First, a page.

REVIEW: Boyhood

14 07 2014

BoyhoodWriter/director Alexander Payne has said of cinema’s advent, “I think that mankind had been looking for this magnificently verisimilar art form which really mirrors life.”  And like an answer to an unspoken prayer, “Boyhood” arrives after over a century of narrative cinema to show that the medium has far from exhausted its capabilities of wondrously recalling life beyond the screen.

Richard Linklater’s film is at odds with notions of conventional fictional cinema, resembling a curated ethnography in its creation.  “Boyhood” condenses twelve years of shooting a young boy growing up through his grade school years into under three hours, not into a prescribed narrative arc but into a singular sort of time capsule.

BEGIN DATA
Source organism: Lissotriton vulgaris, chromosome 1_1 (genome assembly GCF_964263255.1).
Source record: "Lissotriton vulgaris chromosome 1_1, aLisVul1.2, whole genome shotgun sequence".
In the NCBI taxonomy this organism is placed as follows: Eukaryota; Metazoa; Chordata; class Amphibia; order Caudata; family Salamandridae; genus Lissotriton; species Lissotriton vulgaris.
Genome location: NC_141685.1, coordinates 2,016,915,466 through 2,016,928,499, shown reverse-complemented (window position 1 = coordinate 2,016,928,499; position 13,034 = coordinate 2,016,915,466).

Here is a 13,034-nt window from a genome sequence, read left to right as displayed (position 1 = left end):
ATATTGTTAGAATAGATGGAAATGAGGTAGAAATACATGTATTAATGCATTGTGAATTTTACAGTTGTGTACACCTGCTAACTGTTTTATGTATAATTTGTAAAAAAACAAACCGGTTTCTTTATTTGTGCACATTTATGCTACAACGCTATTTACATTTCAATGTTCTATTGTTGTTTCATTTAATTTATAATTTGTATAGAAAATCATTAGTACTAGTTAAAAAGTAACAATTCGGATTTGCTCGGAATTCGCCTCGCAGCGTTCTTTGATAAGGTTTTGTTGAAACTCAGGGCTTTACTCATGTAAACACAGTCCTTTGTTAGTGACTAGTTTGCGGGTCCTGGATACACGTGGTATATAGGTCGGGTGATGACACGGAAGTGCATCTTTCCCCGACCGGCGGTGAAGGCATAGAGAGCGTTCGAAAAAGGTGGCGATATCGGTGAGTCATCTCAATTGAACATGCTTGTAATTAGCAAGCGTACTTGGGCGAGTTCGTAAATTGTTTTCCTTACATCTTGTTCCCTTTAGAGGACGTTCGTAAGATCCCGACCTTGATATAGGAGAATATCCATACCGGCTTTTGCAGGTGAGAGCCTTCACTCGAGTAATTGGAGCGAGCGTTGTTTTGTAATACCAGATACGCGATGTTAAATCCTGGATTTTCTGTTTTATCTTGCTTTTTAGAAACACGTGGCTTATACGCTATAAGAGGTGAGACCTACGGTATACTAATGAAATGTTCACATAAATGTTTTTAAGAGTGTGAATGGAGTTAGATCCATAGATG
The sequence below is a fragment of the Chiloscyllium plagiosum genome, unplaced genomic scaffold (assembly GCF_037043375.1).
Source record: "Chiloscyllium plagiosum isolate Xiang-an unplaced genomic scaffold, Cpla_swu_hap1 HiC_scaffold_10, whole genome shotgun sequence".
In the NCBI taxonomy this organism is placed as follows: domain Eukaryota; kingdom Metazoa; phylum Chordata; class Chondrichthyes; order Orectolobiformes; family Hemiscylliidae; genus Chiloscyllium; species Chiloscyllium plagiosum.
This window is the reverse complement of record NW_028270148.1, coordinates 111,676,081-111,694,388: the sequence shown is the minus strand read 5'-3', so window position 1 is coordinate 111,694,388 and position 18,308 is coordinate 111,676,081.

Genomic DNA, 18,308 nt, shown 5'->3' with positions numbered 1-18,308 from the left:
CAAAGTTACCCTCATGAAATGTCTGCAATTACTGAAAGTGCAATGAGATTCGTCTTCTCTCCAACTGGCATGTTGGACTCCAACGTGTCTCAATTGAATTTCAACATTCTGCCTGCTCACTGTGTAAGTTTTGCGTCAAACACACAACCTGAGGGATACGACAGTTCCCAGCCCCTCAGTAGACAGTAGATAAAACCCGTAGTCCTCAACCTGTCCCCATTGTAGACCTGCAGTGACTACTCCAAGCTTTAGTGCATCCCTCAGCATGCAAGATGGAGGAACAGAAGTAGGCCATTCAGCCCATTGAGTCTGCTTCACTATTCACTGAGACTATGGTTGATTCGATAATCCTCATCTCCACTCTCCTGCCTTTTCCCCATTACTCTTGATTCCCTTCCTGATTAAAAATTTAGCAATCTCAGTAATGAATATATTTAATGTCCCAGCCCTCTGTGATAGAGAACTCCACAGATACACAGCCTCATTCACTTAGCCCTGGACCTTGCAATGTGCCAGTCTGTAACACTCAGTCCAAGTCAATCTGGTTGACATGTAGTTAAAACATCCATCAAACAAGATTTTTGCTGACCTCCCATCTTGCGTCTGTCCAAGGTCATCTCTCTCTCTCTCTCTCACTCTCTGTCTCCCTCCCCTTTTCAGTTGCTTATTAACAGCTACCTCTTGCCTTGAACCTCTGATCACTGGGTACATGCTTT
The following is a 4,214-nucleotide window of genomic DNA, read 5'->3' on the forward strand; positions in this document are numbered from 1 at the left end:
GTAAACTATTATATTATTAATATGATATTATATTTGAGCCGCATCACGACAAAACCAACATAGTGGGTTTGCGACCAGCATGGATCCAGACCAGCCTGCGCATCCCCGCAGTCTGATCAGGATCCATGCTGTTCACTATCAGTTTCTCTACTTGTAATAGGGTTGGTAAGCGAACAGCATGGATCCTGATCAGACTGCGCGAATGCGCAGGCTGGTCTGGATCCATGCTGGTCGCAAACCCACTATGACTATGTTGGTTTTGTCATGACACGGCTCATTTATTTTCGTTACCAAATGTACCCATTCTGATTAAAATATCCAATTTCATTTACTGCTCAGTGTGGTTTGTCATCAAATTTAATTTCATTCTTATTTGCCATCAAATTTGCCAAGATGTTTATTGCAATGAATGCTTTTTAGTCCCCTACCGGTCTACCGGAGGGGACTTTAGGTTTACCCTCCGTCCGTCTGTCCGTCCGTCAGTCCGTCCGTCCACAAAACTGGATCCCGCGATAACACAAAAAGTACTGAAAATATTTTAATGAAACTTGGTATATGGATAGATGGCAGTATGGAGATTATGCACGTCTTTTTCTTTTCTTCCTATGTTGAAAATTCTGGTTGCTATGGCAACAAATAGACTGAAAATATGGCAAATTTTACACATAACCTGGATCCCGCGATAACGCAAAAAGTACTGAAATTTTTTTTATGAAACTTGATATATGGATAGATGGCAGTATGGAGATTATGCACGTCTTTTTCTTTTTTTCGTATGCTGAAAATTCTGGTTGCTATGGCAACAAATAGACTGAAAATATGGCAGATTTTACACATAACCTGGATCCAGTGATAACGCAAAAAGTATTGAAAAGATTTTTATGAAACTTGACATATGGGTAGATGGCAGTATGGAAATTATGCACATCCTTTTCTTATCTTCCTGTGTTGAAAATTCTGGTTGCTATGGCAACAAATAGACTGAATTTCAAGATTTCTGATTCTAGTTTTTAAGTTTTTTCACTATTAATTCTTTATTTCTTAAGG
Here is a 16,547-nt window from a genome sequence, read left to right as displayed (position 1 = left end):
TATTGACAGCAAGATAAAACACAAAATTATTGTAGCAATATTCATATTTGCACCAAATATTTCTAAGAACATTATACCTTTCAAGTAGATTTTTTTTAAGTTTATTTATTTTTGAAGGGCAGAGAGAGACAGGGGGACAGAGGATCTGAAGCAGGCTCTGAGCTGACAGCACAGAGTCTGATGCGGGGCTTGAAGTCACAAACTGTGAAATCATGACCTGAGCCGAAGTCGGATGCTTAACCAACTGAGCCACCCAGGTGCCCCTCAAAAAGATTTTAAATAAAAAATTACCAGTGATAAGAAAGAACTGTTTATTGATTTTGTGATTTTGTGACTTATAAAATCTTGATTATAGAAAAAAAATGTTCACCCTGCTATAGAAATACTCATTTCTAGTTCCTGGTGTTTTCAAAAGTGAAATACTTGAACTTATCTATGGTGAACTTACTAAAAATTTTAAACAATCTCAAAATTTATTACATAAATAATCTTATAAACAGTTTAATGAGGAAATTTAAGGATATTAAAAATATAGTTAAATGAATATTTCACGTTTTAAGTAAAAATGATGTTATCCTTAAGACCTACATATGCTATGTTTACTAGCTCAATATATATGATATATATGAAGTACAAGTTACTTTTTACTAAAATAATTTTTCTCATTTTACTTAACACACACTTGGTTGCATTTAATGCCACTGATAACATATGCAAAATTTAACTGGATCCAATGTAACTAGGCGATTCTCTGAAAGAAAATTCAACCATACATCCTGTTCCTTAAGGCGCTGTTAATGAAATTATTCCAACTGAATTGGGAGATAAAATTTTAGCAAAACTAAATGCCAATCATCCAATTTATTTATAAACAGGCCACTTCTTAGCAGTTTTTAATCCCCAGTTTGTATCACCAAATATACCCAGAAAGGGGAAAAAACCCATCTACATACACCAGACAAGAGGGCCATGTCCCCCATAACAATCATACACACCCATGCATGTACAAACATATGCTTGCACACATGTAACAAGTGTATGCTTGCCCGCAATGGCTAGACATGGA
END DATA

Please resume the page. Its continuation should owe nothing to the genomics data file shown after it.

It’s not crossing off significant life experiences of childhood and adolescence from a preordained bucket list.  It’s not out to provide an alternate cultural history through a child’s eyes.  It’s not trying to make some grand statement about the ever-changing nature of boyhood (nor about the various things that seem to stay the same).  It’s not even necessarily moving towards any sort of dramatic climax other than the ultimate one we all have to face, that of the end of time.

Instead, “Boyhood” focuses mostly on the mundane moments and the routine conversations, so literally portraying “slices of life” that no film can really lay claim to the phrase anymore.  Yet in the sheer act of capturing these everyday occurrences, Linklater elevates the profane to the level of sacred.  These brief and otherwise insignificant flashes of childhood are nothing, yet they are also somehow everything.

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